Emmy (1998) -- Buffy the Vampire Slayer
The Films of Lon Chaney, A Thousand Faces
Lon Chaney: Man Behind the Thousand Faces
Code of Honor: The Making of Three Great American Westerns-High Noon, Shane and The Searchers
(NORTHRIDGE MAGAZINE, Fall 2003)
On a spring day in 1979, Michael F. Blake was on the verge of enrolling at Cal State Northridge. Instead, he answered the phone. It was Universal Studios, offering him the job that put him on the path to an Emmy Award nearly 20 years later. "Universal," he said, became my home lot.
Part of the make-up team responsible for the ghoulish charm of television's "Buffy the Vampire Slayer," Blake won his 1998 Emmy for his work on that program. The next year he was nominated again, for his "Star Trek: Deep Space Nine" make-up designs.
Blake graduated from Cal State Northridge with a bachelor's degree in film criticism theory in 2001, 22 years after putting off his education. His "suicidal" schedule made earning it just a shade less difficult than earning his Emmy. At one point he was juggling studio work, a Turner Classic Movies cable documentary on actor Lon Chaney, and two demanding classes with Department of Cinema and Television Arts Chair John Schultheiss, whom Blake considers "one of the toughest and best" teachers in the business.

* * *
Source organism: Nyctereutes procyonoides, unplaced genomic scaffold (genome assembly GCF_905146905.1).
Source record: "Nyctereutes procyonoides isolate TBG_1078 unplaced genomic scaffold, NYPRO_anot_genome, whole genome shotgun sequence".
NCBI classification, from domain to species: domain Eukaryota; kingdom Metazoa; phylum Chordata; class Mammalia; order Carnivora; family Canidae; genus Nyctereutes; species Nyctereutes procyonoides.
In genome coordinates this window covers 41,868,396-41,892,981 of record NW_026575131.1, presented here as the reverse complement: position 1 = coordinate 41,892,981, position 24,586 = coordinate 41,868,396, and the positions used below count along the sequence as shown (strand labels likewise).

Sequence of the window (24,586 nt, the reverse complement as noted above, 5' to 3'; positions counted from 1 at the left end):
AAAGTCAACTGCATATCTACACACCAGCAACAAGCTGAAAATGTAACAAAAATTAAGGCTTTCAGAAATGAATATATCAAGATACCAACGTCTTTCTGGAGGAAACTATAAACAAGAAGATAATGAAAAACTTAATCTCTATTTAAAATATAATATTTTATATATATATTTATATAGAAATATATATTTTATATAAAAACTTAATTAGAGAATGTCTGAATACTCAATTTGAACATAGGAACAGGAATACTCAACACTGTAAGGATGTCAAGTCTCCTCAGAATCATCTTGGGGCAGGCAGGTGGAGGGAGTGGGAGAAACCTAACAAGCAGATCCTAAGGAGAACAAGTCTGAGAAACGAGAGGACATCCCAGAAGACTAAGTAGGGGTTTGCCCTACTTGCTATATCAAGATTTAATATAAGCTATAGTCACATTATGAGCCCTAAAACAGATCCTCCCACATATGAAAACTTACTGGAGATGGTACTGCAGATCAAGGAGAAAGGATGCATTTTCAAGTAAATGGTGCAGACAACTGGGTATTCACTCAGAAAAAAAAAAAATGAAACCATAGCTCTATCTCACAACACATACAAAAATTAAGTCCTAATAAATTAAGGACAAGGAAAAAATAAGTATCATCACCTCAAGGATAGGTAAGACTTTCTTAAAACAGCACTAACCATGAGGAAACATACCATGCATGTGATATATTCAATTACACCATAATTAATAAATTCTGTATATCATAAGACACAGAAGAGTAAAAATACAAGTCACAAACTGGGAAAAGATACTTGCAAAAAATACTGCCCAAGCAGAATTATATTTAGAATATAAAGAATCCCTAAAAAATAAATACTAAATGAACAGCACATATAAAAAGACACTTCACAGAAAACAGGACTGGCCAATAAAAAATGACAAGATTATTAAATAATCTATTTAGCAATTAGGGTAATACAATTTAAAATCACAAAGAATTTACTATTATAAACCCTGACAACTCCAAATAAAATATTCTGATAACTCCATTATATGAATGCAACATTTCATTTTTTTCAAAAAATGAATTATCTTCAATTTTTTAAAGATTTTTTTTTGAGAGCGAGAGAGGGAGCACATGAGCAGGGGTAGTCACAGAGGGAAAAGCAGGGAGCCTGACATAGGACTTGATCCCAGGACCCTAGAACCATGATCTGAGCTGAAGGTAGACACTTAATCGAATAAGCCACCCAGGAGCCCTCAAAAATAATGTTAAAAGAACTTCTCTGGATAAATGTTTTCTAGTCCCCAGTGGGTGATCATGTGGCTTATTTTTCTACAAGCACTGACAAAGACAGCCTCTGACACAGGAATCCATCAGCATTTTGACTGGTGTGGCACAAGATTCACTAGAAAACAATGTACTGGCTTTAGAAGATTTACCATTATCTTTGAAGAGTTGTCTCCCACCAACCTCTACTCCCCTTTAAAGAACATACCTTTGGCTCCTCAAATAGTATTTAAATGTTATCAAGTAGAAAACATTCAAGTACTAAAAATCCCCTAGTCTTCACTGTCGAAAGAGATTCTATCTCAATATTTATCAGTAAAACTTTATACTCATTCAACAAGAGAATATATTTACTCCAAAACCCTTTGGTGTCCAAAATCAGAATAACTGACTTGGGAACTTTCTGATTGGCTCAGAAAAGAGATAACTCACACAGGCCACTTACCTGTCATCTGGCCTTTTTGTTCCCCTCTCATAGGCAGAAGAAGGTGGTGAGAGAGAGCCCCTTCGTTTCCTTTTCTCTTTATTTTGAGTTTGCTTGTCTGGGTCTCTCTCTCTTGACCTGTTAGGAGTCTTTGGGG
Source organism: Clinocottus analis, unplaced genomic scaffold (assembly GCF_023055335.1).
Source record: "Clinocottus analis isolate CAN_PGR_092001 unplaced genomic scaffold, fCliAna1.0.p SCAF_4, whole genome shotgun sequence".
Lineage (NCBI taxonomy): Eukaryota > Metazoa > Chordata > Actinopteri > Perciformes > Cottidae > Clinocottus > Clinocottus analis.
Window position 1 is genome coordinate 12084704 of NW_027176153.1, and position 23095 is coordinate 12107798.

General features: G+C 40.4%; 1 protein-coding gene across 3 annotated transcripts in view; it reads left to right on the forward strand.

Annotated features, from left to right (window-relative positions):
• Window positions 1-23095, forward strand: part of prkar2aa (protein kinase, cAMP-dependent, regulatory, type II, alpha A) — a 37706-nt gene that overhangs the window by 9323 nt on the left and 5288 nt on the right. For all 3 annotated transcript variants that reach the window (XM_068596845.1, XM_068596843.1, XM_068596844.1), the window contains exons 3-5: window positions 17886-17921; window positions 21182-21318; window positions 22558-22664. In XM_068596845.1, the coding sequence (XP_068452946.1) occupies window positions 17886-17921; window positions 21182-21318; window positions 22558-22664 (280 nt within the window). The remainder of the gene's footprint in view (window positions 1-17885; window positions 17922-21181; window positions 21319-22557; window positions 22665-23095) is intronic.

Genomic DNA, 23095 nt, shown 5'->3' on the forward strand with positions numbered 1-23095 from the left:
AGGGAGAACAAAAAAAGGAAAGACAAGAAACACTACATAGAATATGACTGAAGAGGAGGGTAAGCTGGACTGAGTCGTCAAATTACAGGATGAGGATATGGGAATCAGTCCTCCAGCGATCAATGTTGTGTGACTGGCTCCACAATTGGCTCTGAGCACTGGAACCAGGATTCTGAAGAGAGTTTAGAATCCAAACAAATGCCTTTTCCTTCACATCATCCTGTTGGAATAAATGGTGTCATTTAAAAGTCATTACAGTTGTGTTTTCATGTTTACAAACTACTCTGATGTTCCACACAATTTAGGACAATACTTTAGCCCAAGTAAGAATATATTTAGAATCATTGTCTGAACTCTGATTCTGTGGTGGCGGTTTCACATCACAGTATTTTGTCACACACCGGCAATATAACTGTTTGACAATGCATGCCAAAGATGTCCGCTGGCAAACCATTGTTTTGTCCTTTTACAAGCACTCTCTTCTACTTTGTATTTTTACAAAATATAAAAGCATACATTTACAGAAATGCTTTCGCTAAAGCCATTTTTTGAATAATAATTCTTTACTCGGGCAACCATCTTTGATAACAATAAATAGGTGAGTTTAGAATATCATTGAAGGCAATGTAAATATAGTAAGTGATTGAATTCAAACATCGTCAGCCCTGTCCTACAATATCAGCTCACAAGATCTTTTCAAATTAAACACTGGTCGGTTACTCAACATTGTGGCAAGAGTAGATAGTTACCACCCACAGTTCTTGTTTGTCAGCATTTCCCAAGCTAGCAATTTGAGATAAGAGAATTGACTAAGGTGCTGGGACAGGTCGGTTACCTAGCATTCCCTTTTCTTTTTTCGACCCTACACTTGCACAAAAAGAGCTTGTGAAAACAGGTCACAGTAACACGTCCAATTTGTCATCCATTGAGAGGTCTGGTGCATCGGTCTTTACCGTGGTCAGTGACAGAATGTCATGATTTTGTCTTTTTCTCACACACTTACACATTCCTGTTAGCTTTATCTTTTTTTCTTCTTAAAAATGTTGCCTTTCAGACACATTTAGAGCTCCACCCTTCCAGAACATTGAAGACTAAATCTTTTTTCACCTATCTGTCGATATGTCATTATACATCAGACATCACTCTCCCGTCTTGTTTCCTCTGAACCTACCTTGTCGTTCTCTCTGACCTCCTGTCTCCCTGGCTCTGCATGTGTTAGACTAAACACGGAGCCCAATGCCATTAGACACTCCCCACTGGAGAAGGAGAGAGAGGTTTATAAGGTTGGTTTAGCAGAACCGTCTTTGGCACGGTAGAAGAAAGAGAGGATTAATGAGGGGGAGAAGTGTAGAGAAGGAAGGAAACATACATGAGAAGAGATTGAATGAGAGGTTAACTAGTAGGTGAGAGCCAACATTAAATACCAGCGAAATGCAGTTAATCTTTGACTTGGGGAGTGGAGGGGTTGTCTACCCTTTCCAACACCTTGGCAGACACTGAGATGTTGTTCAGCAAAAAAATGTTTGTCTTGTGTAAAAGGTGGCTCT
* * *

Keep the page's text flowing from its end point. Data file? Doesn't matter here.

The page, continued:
So why did a Cal State Northridge diploma matter at least as much to him as the Emmy? "Painting faces is awfully nice," he explained, "but when I get to the Pearly Gates and St. Peter asks me what else I've done, I don't want to have to say, "Well, painting faces is it, sir."
He made sure of that by launching a second career as an author. His new book, "Code of Honor: The making of Three Great American Westerns--High Noon, Shane and The Searchers," for Taylor Trade Publishing, coincides with the 100th anniversary of the western as a film genre. Film critic Leonard Maltin calls it "a thorough and thoughtful document of three great American films."
Blake said westerns have been a part of his life since his father, actor Larry J. Blake, played the saloon owner who spoke the first line in "High Noon.'
A Studio City resident, Blake also earned a master's degree in critical film studies at UCLA.